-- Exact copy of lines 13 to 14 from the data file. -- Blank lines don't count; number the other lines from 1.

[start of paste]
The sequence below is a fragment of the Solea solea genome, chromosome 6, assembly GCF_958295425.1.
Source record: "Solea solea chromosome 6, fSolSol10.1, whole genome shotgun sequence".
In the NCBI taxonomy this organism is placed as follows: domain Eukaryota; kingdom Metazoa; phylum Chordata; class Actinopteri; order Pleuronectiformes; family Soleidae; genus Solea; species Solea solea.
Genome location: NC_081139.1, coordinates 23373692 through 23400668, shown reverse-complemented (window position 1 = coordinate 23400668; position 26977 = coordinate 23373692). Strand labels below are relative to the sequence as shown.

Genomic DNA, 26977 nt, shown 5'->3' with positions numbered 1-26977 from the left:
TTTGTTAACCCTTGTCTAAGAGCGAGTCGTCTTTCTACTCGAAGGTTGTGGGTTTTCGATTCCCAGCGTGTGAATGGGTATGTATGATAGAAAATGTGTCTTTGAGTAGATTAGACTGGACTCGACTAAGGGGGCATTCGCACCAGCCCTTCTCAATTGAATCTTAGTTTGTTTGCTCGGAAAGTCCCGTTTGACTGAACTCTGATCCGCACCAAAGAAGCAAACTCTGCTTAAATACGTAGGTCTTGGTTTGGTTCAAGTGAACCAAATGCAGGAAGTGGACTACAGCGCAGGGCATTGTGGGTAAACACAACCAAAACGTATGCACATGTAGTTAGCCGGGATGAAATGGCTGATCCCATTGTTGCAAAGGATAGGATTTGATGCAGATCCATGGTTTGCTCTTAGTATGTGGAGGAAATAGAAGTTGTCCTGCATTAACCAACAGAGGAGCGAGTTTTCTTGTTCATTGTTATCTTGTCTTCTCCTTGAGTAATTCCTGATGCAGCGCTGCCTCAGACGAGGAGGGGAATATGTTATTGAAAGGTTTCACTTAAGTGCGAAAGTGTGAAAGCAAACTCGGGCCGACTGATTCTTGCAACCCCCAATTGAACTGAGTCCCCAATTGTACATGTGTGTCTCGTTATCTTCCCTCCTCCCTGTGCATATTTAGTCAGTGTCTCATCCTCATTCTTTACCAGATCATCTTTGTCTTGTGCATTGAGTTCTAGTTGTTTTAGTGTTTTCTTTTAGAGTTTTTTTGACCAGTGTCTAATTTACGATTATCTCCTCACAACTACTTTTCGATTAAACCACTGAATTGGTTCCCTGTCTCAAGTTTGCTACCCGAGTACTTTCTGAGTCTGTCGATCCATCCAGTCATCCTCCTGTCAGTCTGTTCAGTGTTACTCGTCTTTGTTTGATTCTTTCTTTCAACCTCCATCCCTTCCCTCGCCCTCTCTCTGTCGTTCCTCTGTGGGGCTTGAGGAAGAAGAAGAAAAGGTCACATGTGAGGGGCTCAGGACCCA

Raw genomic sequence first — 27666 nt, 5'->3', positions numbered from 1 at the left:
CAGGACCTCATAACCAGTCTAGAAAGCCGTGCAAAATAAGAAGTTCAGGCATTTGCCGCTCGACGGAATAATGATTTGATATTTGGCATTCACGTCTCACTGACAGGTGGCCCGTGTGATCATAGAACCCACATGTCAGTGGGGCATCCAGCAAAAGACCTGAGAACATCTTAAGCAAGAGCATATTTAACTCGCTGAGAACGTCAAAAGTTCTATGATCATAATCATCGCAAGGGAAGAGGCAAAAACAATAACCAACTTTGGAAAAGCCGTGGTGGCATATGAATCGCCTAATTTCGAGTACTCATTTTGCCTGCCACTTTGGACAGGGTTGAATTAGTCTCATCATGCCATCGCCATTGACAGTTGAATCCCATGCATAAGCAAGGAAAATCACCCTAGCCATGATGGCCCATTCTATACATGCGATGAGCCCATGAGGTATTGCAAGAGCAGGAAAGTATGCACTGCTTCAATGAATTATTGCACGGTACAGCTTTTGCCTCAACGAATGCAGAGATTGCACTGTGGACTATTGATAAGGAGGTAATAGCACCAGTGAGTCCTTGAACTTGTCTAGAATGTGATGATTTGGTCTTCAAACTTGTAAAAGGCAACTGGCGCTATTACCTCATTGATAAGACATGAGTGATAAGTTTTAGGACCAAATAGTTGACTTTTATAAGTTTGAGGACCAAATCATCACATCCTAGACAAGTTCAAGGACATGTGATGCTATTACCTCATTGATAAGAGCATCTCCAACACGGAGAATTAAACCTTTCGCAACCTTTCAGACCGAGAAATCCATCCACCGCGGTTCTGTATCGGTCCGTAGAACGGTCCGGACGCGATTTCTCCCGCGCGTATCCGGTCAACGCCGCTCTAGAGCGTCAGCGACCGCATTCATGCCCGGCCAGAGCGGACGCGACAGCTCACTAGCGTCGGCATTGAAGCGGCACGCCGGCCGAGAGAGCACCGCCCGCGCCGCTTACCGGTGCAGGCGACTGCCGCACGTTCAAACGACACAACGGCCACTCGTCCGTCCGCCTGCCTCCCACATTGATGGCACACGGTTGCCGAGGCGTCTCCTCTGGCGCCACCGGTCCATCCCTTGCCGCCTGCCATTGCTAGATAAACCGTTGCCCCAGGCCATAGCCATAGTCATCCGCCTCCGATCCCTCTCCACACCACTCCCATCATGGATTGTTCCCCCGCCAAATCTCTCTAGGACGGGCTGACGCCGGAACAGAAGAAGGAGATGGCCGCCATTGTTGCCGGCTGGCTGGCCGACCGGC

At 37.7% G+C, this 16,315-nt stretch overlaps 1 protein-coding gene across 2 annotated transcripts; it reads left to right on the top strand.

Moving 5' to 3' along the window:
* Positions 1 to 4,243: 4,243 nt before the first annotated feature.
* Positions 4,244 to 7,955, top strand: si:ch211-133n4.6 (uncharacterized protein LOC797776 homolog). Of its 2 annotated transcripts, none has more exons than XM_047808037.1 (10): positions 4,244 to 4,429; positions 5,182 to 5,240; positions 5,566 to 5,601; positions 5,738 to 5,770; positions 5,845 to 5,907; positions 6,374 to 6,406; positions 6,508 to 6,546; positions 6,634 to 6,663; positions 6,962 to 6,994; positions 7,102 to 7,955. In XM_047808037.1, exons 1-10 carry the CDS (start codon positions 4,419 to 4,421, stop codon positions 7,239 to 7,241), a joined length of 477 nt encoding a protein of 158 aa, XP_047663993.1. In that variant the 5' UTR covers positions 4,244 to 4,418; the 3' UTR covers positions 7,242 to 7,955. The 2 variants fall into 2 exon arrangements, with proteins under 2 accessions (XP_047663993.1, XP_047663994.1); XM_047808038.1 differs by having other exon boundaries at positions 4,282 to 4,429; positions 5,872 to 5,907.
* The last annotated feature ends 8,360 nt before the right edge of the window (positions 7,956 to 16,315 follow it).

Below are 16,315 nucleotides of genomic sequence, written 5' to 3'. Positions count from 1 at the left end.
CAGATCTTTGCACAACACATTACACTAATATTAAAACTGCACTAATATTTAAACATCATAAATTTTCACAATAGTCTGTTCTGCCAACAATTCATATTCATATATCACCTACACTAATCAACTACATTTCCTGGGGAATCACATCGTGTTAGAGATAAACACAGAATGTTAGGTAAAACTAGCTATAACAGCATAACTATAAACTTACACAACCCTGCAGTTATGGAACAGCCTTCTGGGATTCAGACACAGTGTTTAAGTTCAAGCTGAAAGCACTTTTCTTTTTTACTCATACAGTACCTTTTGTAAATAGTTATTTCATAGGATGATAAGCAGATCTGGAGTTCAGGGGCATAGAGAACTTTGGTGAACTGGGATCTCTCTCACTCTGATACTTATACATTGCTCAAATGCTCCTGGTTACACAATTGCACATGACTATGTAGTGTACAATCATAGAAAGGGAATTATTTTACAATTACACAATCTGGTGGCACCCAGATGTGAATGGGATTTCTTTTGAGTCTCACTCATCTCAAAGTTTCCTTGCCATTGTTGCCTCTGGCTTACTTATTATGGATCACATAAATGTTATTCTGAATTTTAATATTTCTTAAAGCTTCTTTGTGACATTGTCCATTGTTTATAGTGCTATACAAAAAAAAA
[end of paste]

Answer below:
* The last annotated feature ends 8,360 nt before the right edge of the window (positions 7,956 to 16,315 follow it).

Below are 16,315 nucleotides of genomic sequence, written 5' to 3'. Positions count from 1 at the left end.